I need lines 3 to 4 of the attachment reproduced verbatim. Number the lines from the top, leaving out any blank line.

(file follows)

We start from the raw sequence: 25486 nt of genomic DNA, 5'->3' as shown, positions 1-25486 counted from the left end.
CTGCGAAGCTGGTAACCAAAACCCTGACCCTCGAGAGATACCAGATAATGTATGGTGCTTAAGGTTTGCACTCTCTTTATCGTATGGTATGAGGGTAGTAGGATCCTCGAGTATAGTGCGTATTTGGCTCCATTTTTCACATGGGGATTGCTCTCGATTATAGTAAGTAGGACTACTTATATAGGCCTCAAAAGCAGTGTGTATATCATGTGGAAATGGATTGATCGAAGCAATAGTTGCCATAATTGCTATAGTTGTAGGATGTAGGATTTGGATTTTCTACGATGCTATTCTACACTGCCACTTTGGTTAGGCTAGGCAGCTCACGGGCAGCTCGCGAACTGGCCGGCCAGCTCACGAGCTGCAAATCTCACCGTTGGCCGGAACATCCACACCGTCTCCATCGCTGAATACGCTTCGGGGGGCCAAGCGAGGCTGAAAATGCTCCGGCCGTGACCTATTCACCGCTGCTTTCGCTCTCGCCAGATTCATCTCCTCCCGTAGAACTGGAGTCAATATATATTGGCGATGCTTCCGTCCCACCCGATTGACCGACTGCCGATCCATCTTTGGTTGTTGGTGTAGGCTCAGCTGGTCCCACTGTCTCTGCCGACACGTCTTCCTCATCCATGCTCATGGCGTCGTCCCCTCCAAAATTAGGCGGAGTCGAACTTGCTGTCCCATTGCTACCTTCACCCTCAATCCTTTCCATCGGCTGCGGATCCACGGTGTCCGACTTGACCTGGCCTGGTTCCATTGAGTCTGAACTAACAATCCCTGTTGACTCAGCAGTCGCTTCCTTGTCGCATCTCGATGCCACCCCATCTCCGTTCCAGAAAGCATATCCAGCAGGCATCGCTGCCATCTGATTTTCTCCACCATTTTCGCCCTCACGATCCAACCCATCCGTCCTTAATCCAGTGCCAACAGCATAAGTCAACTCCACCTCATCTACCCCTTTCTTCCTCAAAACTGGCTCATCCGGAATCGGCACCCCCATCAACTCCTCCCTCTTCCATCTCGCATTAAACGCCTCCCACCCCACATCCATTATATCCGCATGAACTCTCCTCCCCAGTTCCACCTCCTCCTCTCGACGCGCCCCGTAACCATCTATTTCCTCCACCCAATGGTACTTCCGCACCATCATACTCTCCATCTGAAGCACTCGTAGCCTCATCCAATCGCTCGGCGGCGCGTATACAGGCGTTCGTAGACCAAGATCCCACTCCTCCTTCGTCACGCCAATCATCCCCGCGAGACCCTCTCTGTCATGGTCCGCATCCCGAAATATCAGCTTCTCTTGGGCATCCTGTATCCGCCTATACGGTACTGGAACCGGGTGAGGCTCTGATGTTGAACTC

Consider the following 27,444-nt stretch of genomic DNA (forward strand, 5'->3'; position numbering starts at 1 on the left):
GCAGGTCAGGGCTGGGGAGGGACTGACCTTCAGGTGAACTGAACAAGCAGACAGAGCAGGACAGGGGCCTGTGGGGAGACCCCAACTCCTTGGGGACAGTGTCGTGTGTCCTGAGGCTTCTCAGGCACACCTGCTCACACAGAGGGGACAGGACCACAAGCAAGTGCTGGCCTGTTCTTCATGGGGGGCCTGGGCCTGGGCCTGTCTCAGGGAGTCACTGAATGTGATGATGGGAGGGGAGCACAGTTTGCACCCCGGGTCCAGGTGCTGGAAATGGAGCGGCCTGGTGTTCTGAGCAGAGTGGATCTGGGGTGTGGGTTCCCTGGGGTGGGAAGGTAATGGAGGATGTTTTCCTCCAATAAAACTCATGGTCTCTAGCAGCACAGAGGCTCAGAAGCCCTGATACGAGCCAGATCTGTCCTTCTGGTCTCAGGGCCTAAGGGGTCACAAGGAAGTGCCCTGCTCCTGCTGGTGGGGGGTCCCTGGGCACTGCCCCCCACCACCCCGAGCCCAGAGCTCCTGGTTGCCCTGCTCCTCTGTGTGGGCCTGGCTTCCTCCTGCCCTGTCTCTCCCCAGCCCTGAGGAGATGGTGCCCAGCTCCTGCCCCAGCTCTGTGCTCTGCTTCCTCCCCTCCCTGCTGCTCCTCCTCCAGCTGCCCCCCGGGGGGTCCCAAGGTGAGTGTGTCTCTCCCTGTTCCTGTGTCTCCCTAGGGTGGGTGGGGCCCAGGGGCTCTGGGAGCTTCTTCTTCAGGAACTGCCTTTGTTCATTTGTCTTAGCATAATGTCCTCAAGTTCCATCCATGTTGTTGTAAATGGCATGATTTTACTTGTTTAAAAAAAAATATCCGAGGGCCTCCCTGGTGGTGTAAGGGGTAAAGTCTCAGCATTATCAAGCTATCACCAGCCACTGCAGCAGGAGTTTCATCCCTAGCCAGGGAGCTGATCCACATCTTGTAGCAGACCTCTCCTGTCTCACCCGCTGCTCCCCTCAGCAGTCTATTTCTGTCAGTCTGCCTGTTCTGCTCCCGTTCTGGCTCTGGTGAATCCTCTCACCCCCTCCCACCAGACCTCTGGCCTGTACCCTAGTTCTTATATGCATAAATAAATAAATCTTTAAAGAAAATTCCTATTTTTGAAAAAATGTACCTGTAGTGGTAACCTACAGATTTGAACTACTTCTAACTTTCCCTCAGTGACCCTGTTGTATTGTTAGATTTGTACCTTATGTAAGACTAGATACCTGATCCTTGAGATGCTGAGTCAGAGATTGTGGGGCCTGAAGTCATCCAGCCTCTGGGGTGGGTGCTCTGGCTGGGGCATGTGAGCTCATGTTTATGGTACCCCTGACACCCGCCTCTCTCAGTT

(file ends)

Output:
Consider the following 27,444-nt stretch of genomic DNA (forward strand, 5'->3'; position numbering starts at 1 on the left):
GCAGGTCAGGGCTGGGGAGGGACTGACCTTCAGGTGAACTGAACAAGCAGACAGAGCAGGACAGGGGCCTGTGGGGAGACCCCAACTCCTTGGGGACAGTGTCGTGTGTCCTGAGGCTTCTCAGGCACACCTGCTCACACAGAGGGGACAGGACCACAAGCAAGTGCTGGCCTGTTCTTCATGGGGGGCCTGGGCCTGGGCCTGTCTCAGGGAGTCACTGAATGTGATGATGGGAGGGGAGCACAGTTTGCACCCCGGGTCCAGGTGCTGGAAATGGAGCGGCCTGGTGTTCTGAGCAGAGTGGATCTGGGGTGTGGGTTCCCTGGGGTGGGAAGGTAATGGAGGATGTTTTCCTCCAATAAAACTCATGGTCTCTAGCAGCACAGAGGCTCAGAAGCCCTGATACGAGCCAGATCTGTCCTTCTGGTCTCAGGGCCTAAGGGGTCACAAGGAAGTGCCCTGCTCCTGCTGGTGGGGGGTCCCTGGGCACTGCCCCCCACCACCCCGAGCCCAGAGCTCCTGGTTGCCCTGCTCCTCTGTGTGGGCCTGGCTTCCTCCTGCCCTGTCTCTCCCCAGCCCTGAGGAGATGGTGCCCAGCTCCTGCCCCAGCTCTGTGCTCTGCTTCCTCCCCTCCCTGCTGCTCCTCCTCCAGCTGCCCCCCGGGGGGTCCCAAGGTGAGTGTGTCTCTCCCTGTTCCTGTGTCTCCCTAGGGTGGGTGGGGCCCAGGGGCTCTGGGAGCTTCTTCTTCAGGAACTGCCTTTGTTCATTTGTCTTAGCATAATGTCCTCAAGTTCCATCCATGTTGTTGTAAATGGCATGATTTTACTTGTTTAAAAAAAAATATCCGAGGGCCTCCCTGGTGGTGTAAGGGGTAAAGTCTCAGCATTATCAAGCTATCACCAGCCACTGCAGCAGGAGTTTCATCCCTAGCCAGGGAGCTGATCCACATCTTGTAGCAGACCTCTCCTGTCTCACCCGCTGCTCCCCTCAGCAGTCTATTTCTGTCAGTCTGCCTGTTCTGCTCCCGTTCTGGCTCTGGTGAATCCTCTCACCCCCTCCCACCAGACCTCTGGCCTGTACCCTAGTTCTTATATGCATAAATAAATAAATCTTTAAAGAAAATTCCTATTTTTGAAAAAATGTACCTGTAGTGGTAACCTACAGATTTGAACTACTTCTAACTTTCCCTCAGTGACCCTGTTGTATTGTTAGATTTGTACCTTATGTAAGACTAGATACCTGATCCTTGAGATGCTGAGTCAGAGATTGTGGGGCCTGAAGTCATCCAGCCTCTGGGGTGGGTGCTCTGGCTGGGGCATGTGAGCTCATGTTTATGGTACCCCTGACACCCGCCTCTCTCAGTT